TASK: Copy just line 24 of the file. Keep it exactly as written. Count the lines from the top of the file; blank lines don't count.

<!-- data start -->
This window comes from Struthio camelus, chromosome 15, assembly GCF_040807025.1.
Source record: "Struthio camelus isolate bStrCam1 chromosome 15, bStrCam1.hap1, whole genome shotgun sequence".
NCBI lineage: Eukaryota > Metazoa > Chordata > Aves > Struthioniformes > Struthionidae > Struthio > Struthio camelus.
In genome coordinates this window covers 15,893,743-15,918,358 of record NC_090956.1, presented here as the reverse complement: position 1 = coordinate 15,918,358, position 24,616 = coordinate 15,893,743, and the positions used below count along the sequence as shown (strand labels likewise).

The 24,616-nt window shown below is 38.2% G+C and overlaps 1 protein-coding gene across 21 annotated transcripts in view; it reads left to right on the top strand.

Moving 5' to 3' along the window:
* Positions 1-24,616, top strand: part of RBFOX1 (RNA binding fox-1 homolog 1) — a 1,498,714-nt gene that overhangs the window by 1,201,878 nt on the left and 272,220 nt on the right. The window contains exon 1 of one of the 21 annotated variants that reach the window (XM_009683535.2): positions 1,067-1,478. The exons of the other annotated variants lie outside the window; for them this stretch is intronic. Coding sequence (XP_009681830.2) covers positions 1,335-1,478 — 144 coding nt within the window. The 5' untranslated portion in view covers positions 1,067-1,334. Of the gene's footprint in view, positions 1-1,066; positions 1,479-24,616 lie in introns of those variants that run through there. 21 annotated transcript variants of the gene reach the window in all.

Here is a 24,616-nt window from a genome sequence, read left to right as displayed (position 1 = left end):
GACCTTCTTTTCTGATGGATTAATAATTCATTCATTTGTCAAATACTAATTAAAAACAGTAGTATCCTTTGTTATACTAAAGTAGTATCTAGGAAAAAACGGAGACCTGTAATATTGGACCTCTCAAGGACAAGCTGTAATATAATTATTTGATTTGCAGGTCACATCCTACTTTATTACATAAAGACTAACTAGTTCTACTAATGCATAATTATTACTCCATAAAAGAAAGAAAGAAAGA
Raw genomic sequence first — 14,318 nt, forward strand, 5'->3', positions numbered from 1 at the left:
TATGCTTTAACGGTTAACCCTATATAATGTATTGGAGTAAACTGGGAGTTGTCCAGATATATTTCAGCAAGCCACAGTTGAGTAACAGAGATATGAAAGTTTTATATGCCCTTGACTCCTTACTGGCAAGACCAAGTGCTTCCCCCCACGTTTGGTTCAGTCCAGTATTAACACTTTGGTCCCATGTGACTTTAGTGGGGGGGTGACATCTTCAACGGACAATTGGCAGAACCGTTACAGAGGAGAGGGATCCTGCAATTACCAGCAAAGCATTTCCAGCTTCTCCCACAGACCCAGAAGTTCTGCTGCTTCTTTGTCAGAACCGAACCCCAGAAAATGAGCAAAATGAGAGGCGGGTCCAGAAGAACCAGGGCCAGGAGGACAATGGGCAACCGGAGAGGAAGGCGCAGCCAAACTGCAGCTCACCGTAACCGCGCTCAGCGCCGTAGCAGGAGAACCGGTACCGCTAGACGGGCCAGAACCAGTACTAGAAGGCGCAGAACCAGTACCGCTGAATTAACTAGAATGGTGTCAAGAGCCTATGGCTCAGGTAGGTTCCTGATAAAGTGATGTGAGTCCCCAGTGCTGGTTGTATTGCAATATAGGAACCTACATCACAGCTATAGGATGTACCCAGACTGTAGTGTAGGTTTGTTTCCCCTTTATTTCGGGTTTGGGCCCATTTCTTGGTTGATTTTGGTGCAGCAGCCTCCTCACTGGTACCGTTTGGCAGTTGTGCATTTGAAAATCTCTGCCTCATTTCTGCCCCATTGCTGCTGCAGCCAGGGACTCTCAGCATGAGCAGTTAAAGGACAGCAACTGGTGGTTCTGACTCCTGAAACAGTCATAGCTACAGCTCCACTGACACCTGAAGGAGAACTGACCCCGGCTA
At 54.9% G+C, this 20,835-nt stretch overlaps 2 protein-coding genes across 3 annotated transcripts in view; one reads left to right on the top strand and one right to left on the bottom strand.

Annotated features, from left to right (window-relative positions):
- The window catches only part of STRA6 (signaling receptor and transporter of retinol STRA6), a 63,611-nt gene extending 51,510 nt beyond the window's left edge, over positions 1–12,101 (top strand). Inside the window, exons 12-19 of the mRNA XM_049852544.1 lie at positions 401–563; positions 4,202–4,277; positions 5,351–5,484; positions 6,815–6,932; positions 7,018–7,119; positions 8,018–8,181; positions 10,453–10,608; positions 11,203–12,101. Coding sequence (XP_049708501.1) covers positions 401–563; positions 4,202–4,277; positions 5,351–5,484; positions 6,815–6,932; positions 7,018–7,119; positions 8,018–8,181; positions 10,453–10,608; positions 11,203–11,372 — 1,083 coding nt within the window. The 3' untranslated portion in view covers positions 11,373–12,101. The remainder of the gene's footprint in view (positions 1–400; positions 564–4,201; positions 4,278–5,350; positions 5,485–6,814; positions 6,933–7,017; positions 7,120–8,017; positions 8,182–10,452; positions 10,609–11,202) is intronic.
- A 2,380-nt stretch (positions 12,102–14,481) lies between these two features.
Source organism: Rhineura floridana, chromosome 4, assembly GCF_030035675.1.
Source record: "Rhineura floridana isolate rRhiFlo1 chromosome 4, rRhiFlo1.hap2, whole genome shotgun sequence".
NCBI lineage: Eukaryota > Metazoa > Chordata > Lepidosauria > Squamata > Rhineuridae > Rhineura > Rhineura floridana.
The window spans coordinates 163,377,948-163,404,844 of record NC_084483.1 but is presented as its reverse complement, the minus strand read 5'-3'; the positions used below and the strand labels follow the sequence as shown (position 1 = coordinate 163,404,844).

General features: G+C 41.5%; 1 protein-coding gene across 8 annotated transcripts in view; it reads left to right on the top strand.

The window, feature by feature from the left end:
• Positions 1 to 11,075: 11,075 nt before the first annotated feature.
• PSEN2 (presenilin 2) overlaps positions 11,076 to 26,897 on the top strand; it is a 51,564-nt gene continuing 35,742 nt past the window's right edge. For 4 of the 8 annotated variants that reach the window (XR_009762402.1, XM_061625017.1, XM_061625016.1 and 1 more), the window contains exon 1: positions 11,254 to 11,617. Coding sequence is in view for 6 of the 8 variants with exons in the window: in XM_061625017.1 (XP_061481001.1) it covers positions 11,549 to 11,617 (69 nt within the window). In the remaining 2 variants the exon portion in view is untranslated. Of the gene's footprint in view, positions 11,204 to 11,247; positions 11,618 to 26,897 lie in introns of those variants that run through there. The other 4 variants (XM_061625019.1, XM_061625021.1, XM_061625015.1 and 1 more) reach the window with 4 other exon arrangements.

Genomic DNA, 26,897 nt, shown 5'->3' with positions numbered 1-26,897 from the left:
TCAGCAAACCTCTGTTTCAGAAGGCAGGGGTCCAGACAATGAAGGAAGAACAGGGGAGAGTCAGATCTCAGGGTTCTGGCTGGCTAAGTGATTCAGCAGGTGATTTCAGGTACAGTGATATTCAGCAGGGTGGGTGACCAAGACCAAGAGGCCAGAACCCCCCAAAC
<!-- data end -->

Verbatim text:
Genomic DNA, 26,897 nt, shown 5'->3' with positions numbered 1-26,897 from the left: